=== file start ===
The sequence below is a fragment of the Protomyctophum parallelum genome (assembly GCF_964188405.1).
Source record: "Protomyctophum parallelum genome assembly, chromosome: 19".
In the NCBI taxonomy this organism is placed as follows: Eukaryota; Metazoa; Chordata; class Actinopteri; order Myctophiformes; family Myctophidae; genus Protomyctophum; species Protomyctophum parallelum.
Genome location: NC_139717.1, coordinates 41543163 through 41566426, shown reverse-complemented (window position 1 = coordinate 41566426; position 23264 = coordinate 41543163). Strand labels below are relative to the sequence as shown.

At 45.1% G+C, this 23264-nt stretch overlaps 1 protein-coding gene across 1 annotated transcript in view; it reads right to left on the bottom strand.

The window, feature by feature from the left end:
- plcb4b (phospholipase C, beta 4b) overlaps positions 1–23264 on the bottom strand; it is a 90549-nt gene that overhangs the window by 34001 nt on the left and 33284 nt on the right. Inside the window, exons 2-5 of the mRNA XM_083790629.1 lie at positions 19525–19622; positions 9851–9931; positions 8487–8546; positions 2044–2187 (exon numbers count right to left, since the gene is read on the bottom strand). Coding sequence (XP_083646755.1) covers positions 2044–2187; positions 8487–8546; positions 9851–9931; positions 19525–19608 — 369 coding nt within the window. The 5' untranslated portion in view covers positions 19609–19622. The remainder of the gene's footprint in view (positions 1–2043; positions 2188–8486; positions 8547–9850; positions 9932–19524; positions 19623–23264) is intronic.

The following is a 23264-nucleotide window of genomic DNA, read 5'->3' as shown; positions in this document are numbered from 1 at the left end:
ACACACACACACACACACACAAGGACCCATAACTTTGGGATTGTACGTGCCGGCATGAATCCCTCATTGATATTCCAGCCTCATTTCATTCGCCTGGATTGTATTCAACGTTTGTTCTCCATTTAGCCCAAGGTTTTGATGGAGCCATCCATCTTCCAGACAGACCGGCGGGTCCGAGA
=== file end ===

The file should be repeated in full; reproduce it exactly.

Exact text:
The sequence below is a fragment of the Protomyctophum parallelum genome (assembly GCF_964188405.1).
Source record: "Protomyctophum parallelum genome assembly, chromosome: 19".
In the NCBI taxonomy this organism is placed as follows: Eukaryota; Metazoa; Chordata; class Actinopteri; order Myctophiformes; family Myctophidae; genus Protomyctophum; species Protomyctophum parallelum.
Genome location: NC_139717.1, coordinates 41543163 through 41566426, shown reverse-complemented (window position 1 = coordinate 41566426; position 23264 = coordinate 41543163). Strand labels below are relative to the sequence as shown.

At 45.1% G+C, this 23264-nt stretch overlaps 1 protein-coding gene across 1 annotated transcript in view; it reads right to left on the bottom strand.

The window, feature by feature from the left end:
- plcb4b (phospholipase C, beta 4b) overlaps positions 1–23264 on the bottom strand; it is a 90549-nt gene that overhangs the window by 34001 nt on the left and 33284 nt on the right. Inside the window, exons 2-5 of the mRNA XM_083790629.1 lie at positions 19525–19622; positions 9851–9931; positions 8487–8546; positions 2044–2187 (exon numbers count right to left, since the gene is read on the bottom strand). Coding sequence (XP_083646755.1) covers positions 2044–2187; positions 8487–8546; positions 9851–9931; positions 19525–19608 — 369 coding nt within the window. The 5' untranslated portion in view covers positions 19609–19622. The remainder of the gene's footprint in view (positions 1–2043; positions 2188–8486; positions 8547–9850; positions 9932–19524; positions 19623–23264) is intronic.

The following is a 23264-nucleotide window of genomic DNA, read 5'->3' as shown; positions in this document are numbered from 1 at the left end:
ACACACACACACACACACACAAGGACCCATAACTTTGGGATTGTACGTGCCGGCATGAATCCCTCATTGATATTCCAGCCTCATTTCATTCGCCTGGATTGTATTCAACGTTTGTTCTCCATTTAGCCCAAGGTTTTGATGGAGCCATCCATCTTCCAGACAGACCGGCGGGTCCGAGA